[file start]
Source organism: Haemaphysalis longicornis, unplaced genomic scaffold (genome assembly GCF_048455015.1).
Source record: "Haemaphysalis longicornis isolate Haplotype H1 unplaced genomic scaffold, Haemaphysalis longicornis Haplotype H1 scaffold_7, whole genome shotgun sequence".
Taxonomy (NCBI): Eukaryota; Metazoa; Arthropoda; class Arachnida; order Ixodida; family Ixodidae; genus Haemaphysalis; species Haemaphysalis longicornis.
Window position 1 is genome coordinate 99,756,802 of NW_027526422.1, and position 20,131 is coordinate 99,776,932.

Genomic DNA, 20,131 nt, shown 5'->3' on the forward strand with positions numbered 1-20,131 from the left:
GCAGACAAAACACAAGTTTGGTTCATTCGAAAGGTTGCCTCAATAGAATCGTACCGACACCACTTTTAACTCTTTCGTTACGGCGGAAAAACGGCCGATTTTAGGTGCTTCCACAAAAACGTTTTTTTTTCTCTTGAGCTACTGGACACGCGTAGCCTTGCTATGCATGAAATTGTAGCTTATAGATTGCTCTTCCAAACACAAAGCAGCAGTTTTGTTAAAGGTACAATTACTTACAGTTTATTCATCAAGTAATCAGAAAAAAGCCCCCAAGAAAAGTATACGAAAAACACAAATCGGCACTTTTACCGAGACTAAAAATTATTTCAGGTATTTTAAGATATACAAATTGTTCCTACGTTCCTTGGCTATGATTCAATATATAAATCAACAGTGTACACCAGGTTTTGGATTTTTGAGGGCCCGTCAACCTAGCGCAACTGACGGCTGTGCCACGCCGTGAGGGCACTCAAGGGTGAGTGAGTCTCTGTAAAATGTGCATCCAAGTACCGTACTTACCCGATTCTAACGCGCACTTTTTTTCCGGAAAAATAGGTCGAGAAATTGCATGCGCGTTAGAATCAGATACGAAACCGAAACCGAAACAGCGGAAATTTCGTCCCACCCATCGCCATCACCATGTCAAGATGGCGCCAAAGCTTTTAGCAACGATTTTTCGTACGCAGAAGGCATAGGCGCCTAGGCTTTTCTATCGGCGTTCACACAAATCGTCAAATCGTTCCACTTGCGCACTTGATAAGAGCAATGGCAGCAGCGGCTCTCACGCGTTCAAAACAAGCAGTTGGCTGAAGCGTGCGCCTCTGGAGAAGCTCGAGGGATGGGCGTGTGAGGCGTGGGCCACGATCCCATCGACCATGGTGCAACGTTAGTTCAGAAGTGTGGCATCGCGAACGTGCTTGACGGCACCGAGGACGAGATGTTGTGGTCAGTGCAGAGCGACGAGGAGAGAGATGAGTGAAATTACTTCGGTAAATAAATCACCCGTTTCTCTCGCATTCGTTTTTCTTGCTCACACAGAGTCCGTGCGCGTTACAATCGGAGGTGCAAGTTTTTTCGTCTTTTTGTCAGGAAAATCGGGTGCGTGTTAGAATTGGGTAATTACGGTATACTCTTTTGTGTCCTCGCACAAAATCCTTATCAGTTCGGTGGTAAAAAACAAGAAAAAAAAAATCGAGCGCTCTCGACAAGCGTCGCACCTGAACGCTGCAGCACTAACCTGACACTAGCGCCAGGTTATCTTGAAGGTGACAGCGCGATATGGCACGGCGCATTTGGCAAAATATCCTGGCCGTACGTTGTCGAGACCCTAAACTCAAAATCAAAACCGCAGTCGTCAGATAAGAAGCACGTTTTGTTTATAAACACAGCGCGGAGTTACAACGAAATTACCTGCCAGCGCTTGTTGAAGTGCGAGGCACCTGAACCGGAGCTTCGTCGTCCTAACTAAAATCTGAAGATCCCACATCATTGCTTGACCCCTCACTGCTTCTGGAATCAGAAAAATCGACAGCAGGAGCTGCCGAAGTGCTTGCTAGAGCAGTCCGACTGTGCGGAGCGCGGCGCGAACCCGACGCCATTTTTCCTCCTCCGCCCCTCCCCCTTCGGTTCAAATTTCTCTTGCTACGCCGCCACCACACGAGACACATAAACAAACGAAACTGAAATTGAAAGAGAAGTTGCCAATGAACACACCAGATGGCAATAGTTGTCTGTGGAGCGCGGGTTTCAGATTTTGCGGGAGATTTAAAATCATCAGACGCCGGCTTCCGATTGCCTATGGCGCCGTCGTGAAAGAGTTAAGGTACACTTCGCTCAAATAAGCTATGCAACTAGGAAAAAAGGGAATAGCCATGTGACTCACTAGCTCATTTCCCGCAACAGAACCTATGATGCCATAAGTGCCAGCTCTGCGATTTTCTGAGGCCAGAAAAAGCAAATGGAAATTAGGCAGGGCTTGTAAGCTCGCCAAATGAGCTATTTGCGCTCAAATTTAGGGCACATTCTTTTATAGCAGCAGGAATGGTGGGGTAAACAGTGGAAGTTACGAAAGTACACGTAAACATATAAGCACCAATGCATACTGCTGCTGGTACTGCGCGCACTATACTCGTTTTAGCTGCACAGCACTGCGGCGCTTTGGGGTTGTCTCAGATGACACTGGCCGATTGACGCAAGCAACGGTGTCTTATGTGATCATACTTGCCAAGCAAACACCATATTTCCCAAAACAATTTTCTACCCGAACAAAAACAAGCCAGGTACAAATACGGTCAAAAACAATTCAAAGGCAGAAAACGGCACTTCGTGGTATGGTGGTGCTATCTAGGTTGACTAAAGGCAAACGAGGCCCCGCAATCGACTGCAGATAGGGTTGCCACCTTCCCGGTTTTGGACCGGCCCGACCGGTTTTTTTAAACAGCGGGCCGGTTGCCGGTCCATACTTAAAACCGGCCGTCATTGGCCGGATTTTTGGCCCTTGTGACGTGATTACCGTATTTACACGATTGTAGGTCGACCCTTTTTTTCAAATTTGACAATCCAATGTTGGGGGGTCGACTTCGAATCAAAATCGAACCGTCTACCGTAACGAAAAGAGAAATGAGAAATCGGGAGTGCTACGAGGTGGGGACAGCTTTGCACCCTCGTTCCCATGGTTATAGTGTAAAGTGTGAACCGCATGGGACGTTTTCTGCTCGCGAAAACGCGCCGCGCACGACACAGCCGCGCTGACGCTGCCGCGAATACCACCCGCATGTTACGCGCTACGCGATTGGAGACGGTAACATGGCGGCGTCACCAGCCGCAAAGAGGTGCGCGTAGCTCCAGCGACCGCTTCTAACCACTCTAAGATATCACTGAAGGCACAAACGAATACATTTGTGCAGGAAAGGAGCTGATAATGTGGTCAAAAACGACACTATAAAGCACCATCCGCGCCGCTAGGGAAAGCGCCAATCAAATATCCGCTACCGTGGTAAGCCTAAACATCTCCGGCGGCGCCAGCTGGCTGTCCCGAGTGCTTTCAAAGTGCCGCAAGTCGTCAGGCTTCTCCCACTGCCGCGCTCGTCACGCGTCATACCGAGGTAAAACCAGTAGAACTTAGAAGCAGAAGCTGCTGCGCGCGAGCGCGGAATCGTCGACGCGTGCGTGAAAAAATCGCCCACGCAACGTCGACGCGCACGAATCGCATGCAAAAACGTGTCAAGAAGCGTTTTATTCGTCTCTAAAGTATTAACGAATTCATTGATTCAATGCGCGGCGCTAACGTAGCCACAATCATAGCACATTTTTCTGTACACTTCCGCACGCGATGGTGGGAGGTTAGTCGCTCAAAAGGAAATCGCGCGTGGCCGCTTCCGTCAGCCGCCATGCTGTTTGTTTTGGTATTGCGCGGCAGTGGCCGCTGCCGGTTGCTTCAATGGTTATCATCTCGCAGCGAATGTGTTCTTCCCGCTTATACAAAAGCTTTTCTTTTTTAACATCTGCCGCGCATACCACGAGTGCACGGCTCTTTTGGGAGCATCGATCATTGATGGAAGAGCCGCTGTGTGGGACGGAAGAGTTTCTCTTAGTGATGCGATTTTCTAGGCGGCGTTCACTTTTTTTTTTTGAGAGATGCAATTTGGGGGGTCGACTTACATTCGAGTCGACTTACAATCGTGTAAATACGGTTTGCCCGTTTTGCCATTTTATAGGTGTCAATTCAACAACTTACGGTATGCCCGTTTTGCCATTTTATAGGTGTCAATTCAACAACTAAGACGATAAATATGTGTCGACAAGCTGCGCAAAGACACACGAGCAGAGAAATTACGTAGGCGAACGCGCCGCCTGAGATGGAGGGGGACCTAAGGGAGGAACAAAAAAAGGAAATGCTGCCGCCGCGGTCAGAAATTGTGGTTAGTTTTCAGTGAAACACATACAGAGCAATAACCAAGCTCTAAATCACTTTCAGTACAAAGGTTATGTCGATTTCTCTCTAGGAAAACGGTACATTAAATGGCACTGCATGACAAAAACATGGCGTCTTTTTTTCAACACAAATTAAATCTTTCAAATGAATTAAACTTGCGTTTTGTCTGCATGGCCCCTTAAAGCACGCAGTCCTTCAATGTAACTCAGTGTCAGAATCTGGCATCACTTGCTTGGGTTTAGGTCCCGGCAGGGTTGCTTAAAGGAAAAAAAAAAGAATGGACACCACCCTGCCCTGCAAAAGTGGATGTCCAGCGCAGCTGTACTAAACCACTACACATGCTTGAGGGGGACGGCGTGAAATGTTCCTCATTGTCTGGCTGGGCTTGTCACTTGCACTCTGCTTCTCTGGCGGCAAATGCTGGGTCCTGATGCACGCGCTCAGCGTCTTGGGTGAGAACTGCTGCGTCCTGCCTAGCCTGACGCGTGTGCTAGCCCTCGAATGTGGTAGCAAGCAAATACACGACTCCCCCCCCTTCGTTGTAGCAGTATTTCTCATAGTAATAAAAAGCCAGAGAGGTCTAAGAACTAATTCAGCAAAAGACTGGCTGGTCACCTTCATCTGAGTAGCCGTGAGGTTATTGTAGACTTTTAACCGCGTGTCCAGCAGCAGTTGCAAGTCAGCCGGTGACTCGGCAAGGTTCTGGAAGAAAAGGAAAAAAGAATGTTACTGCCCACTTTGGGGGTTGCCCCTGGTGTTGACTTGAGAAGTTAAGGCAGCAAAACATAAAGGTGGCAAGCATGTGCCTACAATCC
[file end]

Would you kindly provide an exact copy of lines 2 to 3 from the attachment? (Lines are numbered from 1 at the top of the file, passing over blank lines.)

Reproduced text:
Source record: "Haemaphysalis longicornis isolate Haplotype H1 unplaced genomic scaffold, Haemaphysalis longicornis Haplotype H1 scaffold_7, whole genome shotgun sequence".
Taxonomy (NCBI): Eukaryota; Metazoa; Arthropoda; class Arachnida; order Ixodida; family Ixodidae; genus Haemaphysalis; species Haemaphysalis longicornis.